Gregory (Scotland Yard detective): “Is there any other point to which you would wish to draw my attention?”
Sherlock Holmes: “To the curious incident of the dog in the night-time.”
Gregory: “The dog did nothing in the night-time.”
Holmes: “That was the curious incident.”
“Silver Blaze”, Sir Arthur Conan Doyle, 1892
Let’s get one thing straight: social media HAVE played a role in the 2014 elections. In fact, the lower-profile the race, the more likely were social channels to matter, since down-ballot candidates can (and do) use Facebook and Twitter in creative and cost-effective ways to reach voters and influencers in elections ignored by most news media. And of course, from West Virginia to Minnesota and across the country, social media shape the communications environment in which campaigns operate.
But when we look at the digital technologies that have the most chance of actually getting people elected to governorships, the House and the Senate this year, the list narrows to two: data-driven field organizing and email-driven online fundraising. Why? Because direct, person-to-person contact with the right voters may help candidates — particularly Democrats but also some Republicans — turn out the people they need on Election Day. Likewise online fundraising, though the connection is less direct: email fundraising pays both for field outreach and for a big percentage of the TV ads now flooding any state or district even resembling a battleground, and TV remains the most-reliable way to persuade swing voters and depress the other side’s supporters.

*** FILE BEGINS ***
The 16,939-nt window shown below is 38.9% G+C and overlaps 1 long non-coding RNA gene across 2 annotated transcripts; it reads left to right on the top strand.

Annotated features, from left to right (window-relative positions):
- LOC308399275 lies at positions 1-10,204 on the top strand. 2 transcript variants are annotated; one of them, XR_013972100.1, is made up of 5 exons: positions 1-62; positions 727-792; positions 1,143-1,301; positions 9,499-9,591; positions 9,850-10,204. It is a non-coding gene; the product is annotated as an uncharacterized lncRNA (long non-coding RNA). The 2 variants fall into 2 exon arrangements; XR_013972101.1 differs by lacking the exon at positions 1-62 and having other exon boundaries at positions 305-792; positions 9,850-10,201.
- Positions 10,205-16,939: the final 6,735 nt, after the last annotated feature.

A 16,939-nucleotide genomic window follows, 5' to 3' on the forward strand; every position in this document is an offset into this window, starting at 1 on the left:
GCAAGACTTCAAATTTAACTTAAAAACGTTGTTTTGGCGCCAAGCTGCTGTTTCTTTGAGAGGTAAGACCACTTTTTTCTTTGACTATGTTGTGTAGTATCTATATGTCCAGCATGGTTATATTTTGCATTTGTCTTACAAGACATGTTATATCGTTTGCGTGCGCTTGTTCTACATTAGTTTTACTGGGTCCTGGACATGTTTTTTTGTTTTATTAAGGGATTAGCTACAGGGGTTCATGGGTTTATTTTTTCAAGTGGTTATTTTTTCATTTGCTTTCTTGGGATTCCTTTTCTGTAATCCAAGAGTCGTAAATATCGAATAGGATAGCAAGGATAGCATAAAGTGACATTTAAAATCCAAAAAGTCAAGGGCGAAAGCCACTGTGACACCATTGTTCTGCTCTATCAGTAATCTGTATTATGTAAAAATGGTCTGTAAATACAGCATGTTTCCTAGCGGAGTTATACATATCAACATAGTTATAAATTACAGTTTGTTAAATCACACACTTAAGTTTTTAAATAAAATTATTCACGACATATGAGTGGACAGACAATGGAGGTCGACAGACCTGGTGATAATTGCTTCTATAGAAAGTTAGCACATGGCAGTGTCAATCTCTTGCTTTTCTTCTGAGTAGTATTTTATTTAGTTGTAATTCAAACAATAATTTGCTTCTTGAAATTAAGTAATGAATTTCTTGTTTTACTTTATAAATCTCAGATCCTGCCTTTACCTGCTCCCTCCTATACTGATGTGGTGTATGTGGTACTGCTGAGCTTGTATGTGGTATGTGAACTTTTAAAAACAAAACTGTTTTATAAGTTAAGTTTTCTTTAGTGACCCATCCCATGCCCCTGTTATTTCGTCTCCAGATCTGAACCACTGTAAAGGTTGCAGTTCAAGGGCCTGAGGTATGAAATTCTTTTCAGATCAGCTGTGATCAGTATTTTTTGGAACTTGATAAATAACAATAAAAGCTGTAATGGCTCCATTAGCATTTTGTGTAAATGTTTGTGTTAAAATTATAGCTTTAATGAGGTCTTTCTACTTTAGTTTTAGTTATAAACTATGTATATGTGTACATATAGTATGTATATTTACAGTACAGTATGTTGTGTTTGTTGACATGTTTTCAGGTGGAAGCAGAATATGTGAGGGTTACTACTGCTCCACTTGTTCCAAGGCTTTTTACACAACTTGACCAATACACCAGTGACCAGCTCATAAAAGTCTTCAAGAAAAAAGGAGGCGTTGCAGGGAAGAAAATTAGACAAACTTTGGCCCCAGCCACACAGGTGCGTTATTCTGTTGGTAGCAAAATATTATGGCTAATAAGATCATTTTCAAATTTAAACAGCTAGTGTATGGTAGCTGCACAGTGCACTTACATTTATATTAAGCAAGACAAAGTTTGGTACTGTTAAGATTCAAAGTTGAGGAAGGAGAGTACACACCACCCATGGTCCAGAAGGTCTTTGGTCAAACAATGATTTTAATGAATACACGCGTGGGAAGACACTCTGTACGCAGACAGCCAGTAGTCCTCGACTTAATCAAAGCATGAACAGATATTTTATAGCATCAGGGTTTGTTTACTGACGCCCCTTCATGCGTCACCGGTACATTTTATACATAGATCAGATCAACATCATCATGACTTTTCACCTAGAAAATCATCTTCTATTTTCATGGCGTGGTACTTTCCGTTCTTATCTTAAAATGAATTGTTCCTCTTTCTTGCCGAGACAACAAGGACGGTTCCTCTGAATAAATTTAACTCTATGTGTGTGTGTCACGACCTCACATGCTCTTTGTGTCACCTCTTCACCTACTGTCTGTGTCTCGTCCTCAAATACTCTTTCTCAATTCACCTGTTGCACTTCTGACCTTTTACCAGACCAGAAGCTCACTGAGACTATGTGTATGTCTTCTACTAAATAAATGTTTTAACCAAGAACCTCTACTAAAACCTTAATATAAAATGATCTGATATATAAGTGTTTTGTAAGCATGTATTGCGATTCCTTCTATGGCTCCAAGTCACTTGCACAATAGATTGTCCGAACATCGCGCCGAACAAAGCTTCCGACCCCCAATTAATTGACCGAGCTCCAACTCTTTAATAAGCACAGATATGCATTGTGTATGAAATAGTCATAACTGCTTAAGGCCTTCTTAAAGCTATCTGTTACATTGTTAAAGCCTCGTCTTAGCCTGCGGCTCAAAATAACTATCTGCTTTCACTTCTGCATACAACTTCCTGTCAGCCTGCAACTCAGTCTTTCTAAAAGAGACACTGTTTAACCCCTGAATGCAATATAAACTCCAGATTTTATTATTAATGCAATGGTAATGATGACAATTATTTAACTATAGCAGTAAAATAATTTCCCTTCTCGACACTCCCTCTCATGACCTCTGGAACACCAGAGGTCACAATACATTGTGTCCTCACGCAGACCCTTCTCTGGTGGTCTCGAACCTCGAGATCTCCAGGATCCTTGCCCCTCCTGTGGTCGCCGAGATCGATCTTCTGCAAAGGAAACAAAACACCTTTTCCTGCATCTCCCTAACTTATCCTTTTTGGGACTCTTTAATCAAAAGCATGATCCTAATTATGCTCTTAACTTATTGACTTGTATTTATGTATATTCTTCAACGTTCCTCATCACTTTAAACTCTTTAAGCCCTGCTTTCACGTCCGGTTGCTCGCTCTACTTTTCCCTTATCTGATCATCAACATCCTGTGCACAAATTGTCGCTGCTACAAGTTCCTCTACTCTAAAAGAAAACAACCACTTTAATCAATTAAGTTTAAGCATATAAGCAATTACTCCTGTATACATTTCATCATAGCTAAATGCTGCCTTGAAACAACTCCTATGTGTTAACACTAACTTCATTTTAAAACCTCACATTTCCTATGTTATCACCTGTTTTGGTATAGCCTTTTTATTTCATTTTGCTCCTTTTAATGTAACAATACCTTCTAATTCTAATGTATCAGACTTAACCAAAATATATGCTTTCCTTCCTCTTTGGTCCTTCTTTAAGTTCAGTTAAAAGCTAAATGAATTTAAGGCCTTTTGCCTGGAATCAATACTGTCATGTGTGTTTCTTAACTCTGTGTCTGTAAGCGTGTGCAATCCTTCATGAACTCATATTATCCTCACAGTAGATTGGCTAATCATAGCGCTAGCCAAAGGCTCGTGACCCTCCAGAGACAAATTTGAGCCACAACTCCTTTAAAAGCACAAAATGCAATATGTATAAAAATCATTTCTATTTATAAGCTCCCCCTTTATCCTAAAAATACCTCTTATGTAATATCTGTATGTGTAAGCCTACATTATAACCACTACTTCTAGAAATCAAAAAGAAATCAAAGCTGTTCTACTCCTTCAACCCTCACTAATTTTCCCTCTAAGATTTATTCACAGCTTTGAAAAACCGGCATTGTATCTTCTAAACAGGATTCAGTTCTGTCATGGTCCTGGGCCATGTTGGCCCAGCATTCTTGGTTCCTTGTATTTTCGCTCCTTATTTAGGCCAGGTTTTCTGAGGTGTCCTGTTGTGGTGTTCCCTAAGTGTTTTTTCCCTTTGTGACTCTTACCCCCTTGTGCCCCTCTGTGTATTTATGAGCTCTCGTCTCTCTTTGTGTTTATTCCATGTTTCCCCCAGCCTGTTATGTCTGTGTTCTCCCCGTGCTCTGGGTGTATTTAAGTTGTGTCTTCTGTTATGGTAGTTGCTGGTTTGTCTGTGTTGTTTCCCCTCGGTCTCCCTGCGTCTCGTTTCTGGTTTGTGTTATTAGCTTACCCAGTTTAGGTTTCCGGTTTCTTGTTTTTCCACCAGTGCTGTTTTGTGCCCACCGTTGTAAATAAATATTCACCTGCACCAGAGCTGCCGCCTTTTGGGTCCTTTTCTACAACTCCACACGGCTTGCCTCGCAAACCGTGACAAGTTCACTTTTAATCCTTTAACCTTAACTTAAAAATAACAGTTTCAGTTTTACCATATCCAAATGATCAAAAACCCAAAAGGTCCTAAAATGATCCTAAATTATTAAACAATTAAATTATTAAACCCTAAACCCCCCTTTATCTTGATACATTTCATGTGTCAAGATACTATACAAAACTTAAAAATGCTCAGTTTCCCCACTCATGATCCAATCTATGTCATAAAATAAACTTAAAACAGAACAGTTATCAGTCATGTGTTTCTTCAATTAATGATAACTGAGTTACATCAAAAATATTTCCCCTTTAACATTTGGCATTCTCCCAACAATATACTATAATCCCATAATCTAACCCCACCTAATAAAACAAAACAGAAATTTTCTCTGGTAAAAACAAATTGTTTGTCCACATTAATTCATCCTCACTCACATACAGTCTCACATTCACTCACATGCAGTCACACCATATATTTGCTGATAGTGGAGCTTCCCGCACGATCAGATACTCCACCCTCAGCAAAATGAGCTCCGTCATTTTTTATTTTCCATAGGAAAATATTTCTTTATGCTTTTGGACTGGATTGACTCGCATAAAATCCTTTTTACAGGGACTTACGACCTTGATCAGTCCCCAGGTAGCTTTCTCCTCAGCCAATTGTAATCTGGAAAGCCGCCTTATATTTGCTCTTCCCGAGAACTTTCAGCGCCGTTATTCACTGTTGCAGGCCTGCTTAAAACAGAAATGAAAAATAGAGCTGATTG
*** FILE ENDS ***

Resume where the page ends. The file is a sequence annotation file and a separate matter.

Of course, social media SUPPORT grassroots and over-the-air outreach, just as digital ads, online video, mobilization emails to supporters, direct mail and appearances by surrogates like Bill Clinton do (hint: that last one probably helps more if the surrogate pronounces your name right). But if this year’s elections suggest anything definitive about digital politics, it’s that data-driven voter targeting and email fundraising are becoming truly mature and powerful technologies, ones that campaigns cannot ignore if they want to maximize their chances of winning.
Facebook and Twitter play a role in political campaigns for sure, particularly when supporters use them to reach out to friends and family on a politician’s behalf, or when campaigns parse social data to identify outreach targets. But that’s a supporting role rather than a central one, and a long way from some of the overblown social hype of the past few years. At least as far as electing candidates goes, social media remain the dog that HASN’T barked in the night…for now.